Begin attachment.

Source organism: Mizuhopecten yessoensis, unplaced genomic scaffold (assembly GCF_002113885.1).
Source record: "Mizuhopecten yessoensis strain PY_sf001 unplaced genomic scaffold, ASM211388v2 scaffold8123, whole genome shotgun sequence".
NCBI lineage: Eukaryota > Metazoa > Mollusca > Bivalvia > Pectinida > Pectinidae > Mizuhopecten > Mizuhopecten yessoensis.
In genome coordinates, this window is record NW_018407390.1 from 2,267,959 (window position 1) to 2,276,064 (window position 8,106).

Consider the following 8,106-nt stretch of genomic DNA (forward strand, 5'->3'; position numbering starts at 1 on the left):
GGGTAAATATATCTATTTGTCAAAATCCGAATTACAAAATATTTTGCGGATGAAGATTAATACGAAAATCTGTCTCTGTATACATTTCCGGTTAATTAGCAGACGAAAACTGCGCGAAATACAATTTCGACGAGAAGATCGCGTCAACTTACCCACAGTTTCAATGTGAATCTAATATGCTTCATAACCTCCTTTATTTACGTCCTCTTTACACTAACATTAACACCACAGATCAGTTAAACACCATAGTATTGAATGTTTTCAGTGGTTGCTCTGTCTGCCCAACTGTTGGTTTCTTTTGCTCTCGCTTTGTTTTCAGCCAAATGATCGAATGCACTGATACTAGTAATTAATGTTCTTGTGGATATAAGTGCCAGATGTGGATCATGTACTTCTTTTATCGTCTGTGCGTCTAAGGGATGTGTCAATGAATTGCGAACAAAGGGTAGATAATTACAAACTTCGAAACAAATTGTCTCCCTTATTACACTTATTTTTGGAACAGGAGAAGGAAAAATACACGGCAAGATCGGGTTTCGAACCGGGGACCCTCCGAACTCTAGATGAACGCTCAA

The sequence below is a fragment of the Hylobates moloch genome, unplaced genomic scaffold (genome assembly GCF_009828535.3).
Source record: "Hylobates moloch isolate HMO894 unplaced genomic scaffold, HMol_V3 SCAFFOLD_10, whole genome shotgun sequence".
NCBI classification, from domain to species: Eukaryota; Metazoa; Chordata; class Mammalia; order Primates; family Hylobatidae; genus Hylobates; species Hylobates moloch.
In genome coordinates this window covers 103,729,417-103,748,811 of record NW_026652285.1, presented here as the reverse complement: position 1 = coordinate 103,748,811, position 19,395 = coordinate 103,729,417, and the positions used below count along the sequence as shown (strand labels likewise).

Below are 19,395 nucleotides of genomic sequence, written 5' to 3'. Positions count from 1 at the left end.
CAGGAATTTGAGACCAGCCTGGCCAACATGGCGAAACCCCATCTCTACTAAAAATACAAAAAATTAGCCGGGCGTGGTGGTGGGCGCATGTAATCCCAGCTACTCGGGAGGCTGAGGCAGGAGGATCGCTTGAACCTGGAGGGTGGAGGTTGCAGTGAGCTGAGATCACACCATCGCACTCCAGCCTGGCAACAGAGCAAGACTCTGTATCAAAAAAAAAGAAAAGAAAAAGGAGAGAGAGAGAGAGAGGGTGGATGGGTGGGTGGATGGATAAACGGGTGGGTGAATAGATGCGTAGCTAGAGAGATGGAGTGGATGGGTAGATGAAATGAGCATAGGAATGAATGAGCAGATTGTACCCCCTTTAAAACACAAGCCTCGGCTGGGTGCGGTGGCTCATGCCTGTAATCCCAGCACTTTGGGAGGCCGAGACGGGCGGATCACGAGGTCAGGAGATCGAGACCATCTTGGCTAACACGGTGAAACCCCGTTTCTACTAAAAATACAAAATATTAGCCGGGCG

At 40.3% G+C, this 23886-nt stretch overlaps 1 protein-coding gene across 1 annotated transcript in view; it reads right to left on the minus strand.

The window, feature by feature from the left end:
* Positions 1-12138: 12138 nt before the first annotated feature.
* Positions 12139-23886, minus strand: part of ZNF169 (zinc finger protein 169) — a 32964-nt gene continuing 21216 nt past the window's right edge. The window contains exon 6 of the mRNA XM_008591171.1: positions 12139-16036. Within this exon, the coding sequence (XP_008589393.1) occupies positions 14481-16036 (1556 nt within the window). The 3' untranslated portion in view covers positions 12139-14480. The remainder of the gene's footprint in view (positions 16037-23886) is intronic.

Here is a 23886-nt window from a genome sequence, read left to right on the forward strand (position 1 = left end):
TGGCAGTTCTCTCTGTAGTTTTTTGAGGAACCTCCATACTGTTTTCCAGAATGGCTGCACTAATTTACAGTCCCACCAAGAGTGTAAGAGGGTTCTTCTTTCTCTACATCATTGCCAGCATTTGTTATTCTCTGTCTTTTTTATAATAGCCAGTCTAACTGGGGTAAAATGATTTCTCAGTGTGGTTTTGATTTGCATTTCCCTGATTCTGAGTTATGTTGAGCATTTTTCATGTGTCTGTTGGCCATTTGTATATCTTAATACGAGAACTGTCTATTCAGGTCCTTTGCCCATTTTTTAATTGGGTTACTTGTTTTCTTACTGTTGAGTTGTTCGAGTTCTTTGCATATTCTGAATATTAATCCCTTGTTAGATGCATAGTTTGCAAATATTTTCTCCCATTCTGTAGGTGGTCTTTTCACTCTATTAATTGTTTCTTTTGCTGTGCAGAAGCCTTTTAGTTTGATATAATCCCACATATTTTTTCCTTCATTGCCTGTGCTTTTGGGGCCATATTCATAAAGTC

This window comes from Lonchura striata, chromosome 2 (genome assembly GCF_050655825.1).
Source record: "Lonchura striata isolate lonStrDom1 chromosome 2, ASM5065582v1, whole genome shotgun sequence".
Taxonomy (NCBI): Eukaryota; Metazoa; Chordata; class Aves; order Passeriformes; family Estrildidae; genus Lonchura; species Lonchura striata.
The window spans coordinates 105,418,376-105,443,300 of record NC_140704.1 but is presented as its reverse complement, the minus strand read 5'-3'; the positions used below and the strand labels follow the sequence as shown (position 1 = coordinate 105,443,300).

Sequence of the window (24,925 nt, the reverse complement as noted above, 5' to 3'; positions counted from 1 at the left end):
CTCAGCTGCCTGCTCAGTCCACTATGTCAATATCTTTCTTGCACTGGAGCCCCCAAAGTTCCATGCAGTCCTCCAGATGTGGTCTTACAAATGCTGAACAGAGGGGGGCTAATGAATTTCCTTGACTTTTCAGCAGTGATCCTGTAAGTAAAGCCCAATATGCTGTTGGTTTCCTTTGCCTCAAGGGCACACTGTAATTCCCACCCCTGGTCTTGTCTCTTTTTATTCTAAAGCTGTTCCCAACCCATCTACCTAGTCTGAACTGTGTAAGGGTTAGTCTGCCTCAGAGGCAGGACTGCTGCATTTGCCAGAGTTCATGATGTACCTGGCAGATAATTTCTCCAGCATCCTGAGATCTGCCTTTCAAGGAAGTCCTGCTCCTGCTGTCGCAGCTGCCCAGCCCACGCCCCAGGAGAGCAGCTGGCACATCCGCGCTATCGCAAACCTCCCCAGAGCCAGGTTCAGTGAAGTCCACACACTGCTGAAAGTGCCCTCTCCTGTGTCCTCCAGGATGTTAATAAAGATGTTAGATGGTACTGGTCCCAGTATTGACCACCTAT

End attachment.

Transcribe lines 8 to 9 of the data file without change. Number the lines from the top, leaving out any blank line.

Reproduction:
Source record: "Hylobates moloch isolate HMO894 unplaced genomic scaffold, HMol_V3 SCAFFOLD_10, whole genome shotgun sequence".
NCBI classification, from domain to species: Eukaryota; Metazoa; Chordata; class Mammalia; order Primates; family Hylobatidae; genus Hylobates; species Hylobates moloch.